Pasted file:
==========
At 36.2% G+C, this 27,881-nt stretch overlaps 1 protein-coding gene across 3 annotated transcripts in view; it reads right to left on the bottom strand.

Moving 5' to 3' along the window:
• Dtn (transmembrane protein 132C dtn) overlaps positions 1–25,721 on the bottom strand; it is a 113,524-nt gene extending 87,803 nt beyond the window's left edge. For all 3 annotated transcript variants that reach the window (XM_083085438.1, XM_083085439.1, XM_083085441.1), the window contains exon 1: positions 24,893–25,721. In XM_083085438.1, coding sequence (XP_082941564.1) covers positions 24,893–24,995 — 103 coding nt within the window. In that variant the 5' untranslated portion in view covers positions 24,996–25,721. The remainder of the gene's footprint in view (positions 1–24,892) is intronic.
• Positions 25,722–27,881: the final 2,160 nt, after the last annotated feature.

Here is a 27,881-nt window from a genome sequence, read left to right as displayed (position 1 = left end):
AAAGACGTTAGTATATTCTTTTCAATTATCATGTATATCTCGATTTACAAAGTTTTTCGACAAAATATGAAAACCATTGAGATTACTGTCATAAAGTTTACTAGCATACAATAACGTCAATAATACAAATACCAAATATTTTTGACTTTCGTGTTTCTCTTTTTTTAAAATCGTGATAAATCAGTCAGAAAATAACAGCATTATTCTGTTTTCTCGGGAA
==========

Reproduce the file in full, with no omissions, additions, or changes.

At 36.2% G+C, this 27,881-nt stretch overlaps 1 protein-coding gene across 3 annotated transcripts in view; it reads right to left on the bottom strand.

Moving 5' to 3' along the window:
• Dtn (transmembrane protein 132C dtn) overlaps positions 1–25,721 on the bottom strand; it is a 113,524-nt gene extending 87,803 nt beyond the window's left edge. For all 3 annotated transcript variants that reach the window (XM_083085438.1, XM_083085439.1, XM_083085441.1), the window contains exon 1: positions 24,893–25,721. In XM_083085438.1, coding sequence (XP_082941564.1) covers positions 24,893–24,995 — 103 coding nt within the window. In that variant the 5' untranslated portion in view covers positions 24,996–25,721. The remainder of the gene's footprint in view (positions 1–24,892) is intronic.
• Positions 25,722–27,881: the final 2,160 nt, after the last annotated feature.

Here is a 27,881-nt window from a genome sequence, read left to right as displayed (position 1 = left end):
AAAGACGTTAGTATATTCTTTTCAATTATCATGTATATCTCGATTTACAAAGTTTTTCGACAAAATATGAAAACCATTGAGATTACTGTCATAAAGTTTACTAGCATACAATAACGTCAATAATACAAATACCAAATATTTTTGACTTTCGTGTTTCTCTTTTTTTAAAATCGTGATAAATCAGTCAGAAAATAACAGCATTATTCTGTTTTCTCGGGAA